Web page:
Researchers at the University of Manitoba are looking for deaf and hard of hearing Manitobans to participate in a new study covering uncharted territory — discovering how people who use American Sign Language convey sarcasm.

It's the first time researchers have looked at how adults who use sign language communicate and understand sarcasm.

For those in the community, it's no secret.

Rick Zimmer, RRC instructor

Rick Zimmer co-ordinates the ASL interpretation program at Winnipeg's Red River College and instructs interpreters. He says he uses sarcasm in his instruction, but whether interpreters can understand and use it is another question. (CBC)

"There isn't a lot of research. We certainly know [sarcasm is] prevalent in sign language usage, but there is not that research that actually provides evidence how sarcasm is relayed," said Rick Zimmer, who co-ordinates the ASL interpretation program at Winnipeg's Red River College.

Zimmer is deaf, as is his wife, Kyra and son Cody. Kyra and Zimmer are both instructors at RRC, and Zimmer said sarcasm is a part of his instruction — teaching hearing interpreters how to understand and convey sarcasm between people who use ASL and the hearing community.

"I do it by demonstrating sarcasm and in that way they see it and learn it," he said. "Whether or not interpreters are actually capable of using it and conveying sarcasm themselves is another question."

Nicole Hiebert

Nicole Hiebert has completed the Deaf Studies Program at Red River College and the University of Manitoba. Now, she's an undergraduate psychology student bringing the two programs together with a study on sarcasm. (CBC)

That's where the U of M's Nicole Hiebert comes in.

"I've just been really fascinated and passionate about signing for my entire life pretty much," she said. "I've had a deaf friend since I was really young."

Now, she's melding her experiences in the deaf studies program with the research of Melanie Glenwright, an associate professor who specializes in sarcasm and sarcasm comprehension for the U of M's psychology department.

The study is going to look at the cues within the deaf community for understanding and comprehending sarcasm.

In the hearing community, those can be in the language choice and intonation (the rise and fall of your voice) or they can be what researchers call "paralinguistic" — things like body language, facial expression and laughter.

"It develops slowly with age. It can be different in people who speaks different languages or people who use ASL for example," said Glenwright, who just finished a study that looked at sarcasm comprehension in English as a second language students. "We found that those students sometimes tend to think you're speaking sarcastically when you're actually speaking literally."

University of Manitoba's Melanie Glenwright

Melanie Glenwright, an associate professor in Department of Psychology at the University of Manitoba, meets with undergraduate student Nicole Hiebert to discuss their study on sarcasm and ASL. (CBC)

It wasn't what researchers were expecting to find.

"Whereas kids miss the sarcasm and think it's all literal, when undergraduate students participate in a study where they expect to hear sarcasm, they make many sort of false hits where they'll identify literal language as sarcastic," said Glenwright.

And sarcasm use is different across languages. A less indirect form occurs in Japanese, "but it's definitely not a cross-cultural event that we know of. There isn't enough research on that topic," she added.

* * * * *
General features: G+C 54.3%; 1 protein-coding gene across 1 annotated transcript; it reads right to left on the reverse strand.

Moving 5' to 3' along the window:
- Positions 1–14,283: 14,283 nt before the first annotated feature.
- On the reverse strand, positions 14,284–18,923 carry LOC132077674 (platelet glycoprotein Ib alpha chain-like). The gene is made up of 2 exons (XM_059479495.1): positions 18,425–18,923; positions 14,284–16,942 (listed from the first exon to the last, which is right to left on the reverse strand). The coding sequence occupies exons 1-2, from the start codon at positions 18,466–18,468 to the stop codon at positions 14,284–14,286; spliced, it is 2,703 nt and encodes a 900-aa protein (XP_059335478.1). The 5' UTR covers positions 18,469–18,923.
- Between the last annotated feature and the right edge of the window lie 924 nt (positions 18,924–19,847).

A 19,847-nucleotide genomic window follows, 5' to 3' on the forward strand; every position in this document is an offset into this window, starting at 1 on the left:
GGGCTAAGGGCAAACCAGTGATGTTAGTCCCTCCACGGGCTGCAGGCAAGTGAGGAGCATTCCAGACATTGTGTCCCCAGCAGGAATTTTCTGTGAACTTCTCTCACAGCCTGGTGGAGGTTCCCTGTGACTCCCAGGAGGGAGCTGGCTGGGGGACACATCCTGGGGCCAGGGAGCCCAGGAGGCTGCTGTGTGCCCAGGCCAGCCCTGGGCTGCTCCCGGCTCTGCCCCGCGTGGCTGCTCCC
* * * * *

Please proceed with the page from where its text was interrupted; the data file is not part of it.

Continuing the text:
ASL is markedly different from English, and most often, English is a second language for deaf children, who learn ASL first.

There is some research on how children who are deaf interpret humour, she added, but there hasn't been a study that focuses specifically on sarcasm and works with adults.

So how is sarcasm conveyed in ASL?

Zimmer says it's not hard to catch sarcasm in ASL, and it's often clear through facial expression.

"Some things may be exaggerated. Some things may be reduced," he said, adding slowing down signs can be an indicator as well. "Facial expression is a key relayer of that and you can very quickly identify when a deaf speaker is being sarcastic."

He also says it depends on the person.

"I know one person who attended a deaf school and was always very sarcastic," he said. "He would sign it with the opposite movement that would be found in the actual sign ... to sign 'good' [your hand moves] outward from the mouth. Instead he would sign it towards the mouth. It was just his unique, trademark way of conveying sarcasm."

Zimmer said even though sarcasm is obvious within the community, research on ASL is welcomed and sorely needed.

"Research on ASL is very new, probably only since 1975 that it's even been done in just the basic sense, and it wasn't even identified as a language at that point," he said. "Linguists did not believe that sign languages were languages until 1985 ... There's a lot of research yet to be done,"

Glenwright said beyond general interest, the research will hopefully be useful to families and educators.

"It's got practical applications — so when do kids understand it? That information is useful for parents and teachers," she said. "Sarcasm isn't an inherently negative form of language. It can be used to strengthen relationships."

Hiebert and Glenwright are aiming to complete the study by April 2016.

Hiebert and Glenwright are still looking for deaf or hard of hearing participants for their study. Anyone who wants to get involved can contact the pair by email at or or send a text to (204) 782-8931.

How sarcasm looks in American Sign Language0:45